So Natasha and I are having guests, and they love my pork back ribs. Here’s how I prepare them, starting Thursday night for guests coming over Saturday.
The base of the rub is about 6 tablespoons of finely ground dark roast coffee. We like the espresso roast when we can get it, although you see a photograph of a Costco can, what’s inside is actually nearly espresso-roast finely ground, purchased from the Latin foods section of a local supermarket.
Herbs come next. Marjoram, thyme and savory form the French elements in my pork rub.
From there, we’re off to Spain. Cayenne pepper, paprika, sage, and cumin get added in. I have fallen in love with cumin. The richness and the heat that it brings are not like anything else.
The mustard seed comes whole.
I grind mine in a mortar and pestle by hand, because I don’t usually use all that much of it in any particular recipe. For the pork rub, I grind it fairly coarsely, as illustrated.
Then salt and pepper.
Then garlic, lots of it. There is no substitute for garlic. Yes, powdered garlic often comes out bitter. But I need the rub to be as dry as I can.
Now for the sweet element. A light dusting of nutmeg, and a slightly heavier dusting of cinnamon. If you grind your nutmeg and cinnamon fresh, the flavors are more intense, but I care about volume too, and intensity of flavor is not really my concern.
To make sure I get enough sweetness I’ll cheat a little bit and put in about 2 teaspoons of sugar. Normally I would use brown sugar, but I don’t happen to have any on hand tonight.
You’re probably asking, Burt, this is barbeque ribs, so where’s the onion? No need to worry, I’m dicing onion and it’s going to lend its juice to help keep the rib meat moist and soft. And those bay leaves you saw a earlier are going to get used along with the onion.
In order to prepare the ribs for their bath, I need to cut them down to size. A full rack of ribs isn’t going to fit in my home-model sous vide, but half racks will. So I chop each rack in half.
Three racks of ribs get turned into six half-racks of ribs, and then the top sides of the ribs (the show sides,) are caked with the assembled and mixed dry rub.
Each half rack is then bagged in food safe plastic, and the underside gets some of the diced onion and a bay leaf.
From there, we’re off to the vacuum pump. The air is sucked out of each bag, and the bag is heat sealed so that no water can get in. When I get ambitious coming back from CostCo with my ribs I’ll sometimes prep them this far and then put them in the freezer, and make them a half rack at a time for individual servings. For this event, I’ll need the whole three racks.
After that, the bags, each containing a dressed half rack of ribs, are placed in a 140°F water bath. There, they will sit for about 40 hours. Yeah, that’s right, 40 hours. The meat will be cooked to temperature and thus safe to serve somewhere in between two and three hours, but ribs take more time than that to do right.
Ribs have lots of connective tissue, you see. And after a long time in the bath, the membrane on the backside of the ribs, and the small connective tissues within the ribs, will turn into gelatin. At that point, each half rack will flatten somewhat, and anyone handling the ribs will be able to take the bones out with their fingers and no other implements. To say that “the tissue turns into gelatin” does not sound particularly appetizing, but gelatin provides just the right balance of pushback to the jaw and tenderness to the teeth to be very pleasing in the mouth. In other words, I can be very confident that the texture of the racks of ribs will be perfectly tender. Science won’t let you down: you want to gelatinize the connective tissue.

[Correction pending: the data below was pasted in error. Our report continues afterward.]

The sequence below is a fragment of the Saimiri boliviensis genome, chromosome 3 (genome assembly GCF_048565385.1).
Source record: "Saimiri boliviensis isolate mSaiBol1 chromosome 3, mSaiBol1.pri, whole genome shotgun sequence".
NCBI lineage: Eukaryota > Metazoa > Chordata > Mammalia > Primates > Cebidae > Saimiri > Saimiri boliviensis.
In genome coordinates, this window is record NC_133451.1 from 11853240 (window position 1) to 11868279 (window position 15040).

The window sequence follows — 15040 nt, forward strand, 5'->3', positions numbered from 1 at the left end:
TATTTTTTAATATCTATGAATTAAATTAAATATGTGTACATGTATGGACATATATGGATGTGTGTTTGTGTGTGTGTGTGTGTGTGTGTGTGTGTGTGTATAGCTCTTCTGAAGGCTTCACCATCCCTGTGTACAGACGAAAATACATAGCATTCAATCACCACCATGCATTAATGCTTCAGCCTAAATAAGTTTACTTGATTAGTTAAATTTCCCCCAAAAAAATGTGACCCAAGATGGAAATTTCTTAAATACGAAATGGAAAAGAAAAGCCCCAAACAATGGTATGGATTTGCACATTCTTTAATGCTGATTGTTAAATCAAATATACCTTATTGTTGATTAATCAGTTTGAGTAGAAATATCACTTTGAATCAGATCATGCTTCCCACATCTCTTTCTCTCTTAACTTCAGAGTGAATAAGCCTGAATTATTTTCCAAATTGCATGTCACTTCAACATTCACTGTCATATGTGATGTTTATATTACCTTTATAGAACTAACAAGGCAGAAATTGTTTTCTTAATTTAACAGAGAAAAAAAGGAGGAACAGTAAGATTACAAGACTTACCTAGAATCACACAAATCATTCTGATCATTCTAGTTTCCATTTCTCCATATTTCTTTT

I used to prepare the ribs leaving them in for three days. This made the meat so tender I could not place it on a barbecue grill at all. What I did instead was to put some sauce on top of it and literally toss the meat apart with forks inside a mixing bowl. I called it “pulled pork,” but it was even more tender than that. Since then, I’ve learned that the meat needs to be taken out of the water bath soon enough that it will keep enough internal structural integrity that I can put it on the grill.
So tomorrow night, I will turn the ribs over inside the water bath, to make sure that I’m getting even coverage of the gentle heat. After that, they will stay on the stir until our guests arrive around 5 o’clock Friday evening. After we’ve had a round of margaritas, I will take them out and place them on the barbecue for finishing. There, the flame will char the outside, searing in the juices of the ribs themselves and the juices of the onion that will have marinated into the meat.
If I remember to do it, I will find a piece of untreated wood, and soak it in water. That will go onto the grill first, so that there will be some smoke put into the ribs while they char on the outside. But this isn’t particularly important. They’re only going to be on the grill for about five minutes. Just long enough to get the sweetness and crispiness of the flame coating on the outside, and then long enough to adhere the barbecue sauce.
Damn, I love making ribs almost as much as I enjoy eating them.
Burt Likko is the pseudonym of an attorney in Southern California. His interests include Constitutional law with a special interest in law relating to the concept of separation of church and state, cooking, good wine, and bad science fiction movies. Follow his sporadic Tweets at @burtlikko, and his Flipboard at Burt Likko.